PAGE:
Temporary nationalised operator announced for East Coast Mainline service

London North Eastern Railway (LNER) has been announced as the re-nationalised operator taking over the running of the East Coast Mainline services from 24 June 2018; which links Yorkshire with London Kings Cross.

Transport Secretary, Chris Grayling, yesterday confirmed that the East Coast Mainline, which stops at York, Leeds and Wakefield Westgate, was to be be re-nationalised. This will be a temporary arrangement before the service is privatised again.

The East Coast rail franchise is run by Stagecoach, which owns 90% of the franchise, and Virgin, which owns 10%. It had been awarded the franchise for eight years in 2014.

In a statement, the Department for Transport said: “Tickets, timetables and train services will all stay the same even though a different operator will be in charge. There will be a short transition period.”

Stagecoach Group chief executive, Martin Griffiths, said: “We are surprised and disappointed that the Department for Transport has chosen not to proceed with our proposals. We believe our plans offered a positive, value-for-money way forward for passengers, taxpayers and local communities, ensuring the continuation of the exciting transformation already underway on East Coast and a smooth transition to the Government’s new East Coast Partnership.

“However, we respect the Government’s decision. We will work constructively with the DfT and the OLR in the weeks ahead to ensure a professional transfer to the new arrangements, supporting our employees and maintaining the same clear focus on our customers as we have over the past three years.

“This decision should not detract from the hard work and dedication of our people at Virgin Trains East Coast, who have been central to the transformation we have been delivering for our customers over the past three years. During that time, we have attracted more passengers, greatly increased investment, achieved industry leading customer satisfaction and made significant payments to the taxpayer to reinvest in public services.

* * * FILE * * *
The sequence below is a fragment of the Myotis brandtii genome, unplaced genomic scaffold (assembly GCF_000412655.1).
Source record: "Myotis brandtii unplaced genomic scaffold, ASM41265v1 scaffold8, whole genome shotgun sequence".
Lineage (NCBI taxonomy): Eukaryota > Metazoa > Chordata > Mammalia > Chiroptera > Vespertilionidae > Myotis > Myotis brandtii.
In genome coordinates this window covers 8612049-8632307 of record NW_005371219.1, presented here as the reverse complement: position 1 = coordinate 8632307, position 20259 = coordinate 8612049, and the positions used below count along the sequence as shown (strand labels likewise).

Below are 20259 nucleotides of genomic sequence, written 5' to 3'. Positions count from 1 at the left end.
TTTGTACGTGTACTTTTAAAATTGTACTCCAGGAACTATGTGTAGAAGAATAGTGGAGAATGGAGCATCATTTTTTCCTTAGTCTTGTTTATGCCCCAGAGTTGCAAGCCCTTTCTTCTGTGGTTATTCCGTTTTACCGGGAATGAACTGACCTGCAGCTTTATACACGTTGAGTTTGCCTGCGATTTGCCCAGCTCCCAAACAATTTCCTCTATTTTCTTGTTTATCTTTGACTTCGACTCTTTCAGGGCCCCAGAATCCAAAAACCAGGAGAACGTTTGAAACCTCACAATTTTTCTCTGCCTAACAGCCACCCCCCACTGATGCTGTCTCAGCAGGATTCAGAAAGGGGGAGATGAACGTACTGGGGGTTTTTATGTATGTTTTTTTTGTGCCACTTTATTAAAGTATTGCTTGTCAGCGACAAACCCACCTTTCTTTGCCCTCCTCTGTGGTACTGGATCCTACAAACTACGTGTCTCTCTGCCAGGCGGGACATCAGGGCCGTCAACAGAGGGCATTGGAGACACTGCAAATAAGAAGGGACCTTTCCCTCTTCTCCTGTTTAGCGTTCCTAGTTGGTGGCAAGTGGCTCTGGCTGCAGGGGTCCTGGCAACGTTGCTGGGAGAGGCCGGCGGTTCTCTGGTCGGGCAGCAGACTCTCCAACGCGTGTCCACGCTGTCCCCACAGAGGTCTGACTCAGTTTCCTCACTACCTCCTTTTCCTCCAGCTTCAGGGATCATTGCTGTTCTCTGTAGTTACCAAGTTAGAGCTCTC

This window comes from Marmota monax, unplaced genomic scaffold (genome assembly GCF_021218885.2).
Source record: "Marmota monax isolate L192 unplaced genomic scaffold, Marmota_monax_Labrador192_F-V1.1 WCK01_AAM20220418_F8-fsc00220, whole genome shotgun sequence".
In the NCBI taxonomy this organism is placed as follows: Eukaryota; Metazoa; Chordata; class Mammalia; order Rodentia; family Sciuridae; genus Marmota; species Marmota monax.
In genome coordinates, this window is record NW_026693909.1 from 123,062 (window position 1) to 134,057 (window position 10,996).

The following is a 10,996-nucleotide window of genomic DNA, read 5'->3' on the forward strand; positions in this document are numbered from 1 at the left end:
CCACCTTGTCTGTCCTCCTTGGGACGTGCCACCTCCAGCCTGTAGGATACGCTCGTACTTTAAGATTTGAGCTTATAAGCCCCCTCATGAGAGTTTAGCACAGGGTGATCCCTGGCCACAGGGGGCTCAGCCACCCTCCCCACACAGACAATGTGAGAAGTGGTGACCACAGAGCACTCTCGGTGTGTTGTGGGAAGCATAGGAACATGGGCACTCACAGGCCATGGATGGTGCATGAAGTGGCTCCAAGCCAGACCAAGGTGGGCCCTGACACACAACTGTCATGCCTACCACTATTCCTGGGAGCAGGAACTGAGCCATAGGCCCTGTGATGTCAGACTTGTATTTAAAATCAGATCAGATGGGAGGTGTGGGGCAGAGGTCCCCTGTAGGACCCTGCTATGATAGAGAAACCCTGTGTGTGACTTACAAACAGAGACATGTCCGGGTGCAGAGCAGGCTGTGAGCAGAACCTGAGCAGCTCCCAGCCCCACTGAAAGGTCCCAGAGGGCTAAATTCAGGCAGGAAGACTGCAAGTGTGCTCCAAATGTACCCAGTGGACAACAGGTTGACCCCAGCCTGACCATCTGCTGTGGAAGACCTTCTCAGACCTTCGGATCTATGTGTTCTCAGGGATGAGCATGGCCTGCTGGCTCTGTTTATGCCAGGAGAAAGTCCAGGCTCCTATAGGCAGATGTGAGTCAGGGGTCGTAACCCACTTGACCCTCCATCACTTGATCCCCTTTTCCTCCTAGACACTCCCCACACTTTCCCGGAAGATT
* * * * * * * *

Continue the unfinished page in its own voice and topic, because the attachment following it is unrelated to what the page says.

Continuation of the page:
“Despite the news, we believe that we can continue to make a positive contribution to the UK rail market, delivering long-term customer benefits and sustainable returns for taxpayers and investors.”

In February, Grayling said the current franchise would run out of money within months. Yesterday he added: “This is not because the route is failing. It continues and will continue to generate substantial returns for the government, and the most recent figures show passenger satisfaction at 92%. The route has its challenges, but it is not a failing railway.

“However, as I explained in February, Stagecoach and Virgin Trains got their bid wrong and they are now paying a price. They will have lost nearly £200 million meeting their contracted commitments.

“This means taxpayers have not lost out because revenues are lower than predicted: only Virgin Trains East Coast and its parent companies have made losses at this time.”

A new board with an independent chair will be created to oversee the operation of the LNER route. When it is fully formed, the new LNER operation will be a partnership between the public and private sectors.

Staff have been told that the changes will not impact on their employment.

Grayling added: “It is vital that we remember the benefits the railway has seen since privatisation. Passenger numbers have doubled. New trains with new technology are being rolled out across the network. Innovation has driven up passenger satisfaction and we’re seeing huge amounts of private investment in the future of our railways.

“And the lessons of the financial failure of the East Coast Mainline are already being learnt. But our ambitions are bigger. In the ‘Rail strategy’ we published last year, we began work to look at the future of the industry – to make the private sector model fit for changing travel patterns, new technology and focused on a better quality passenger experience.”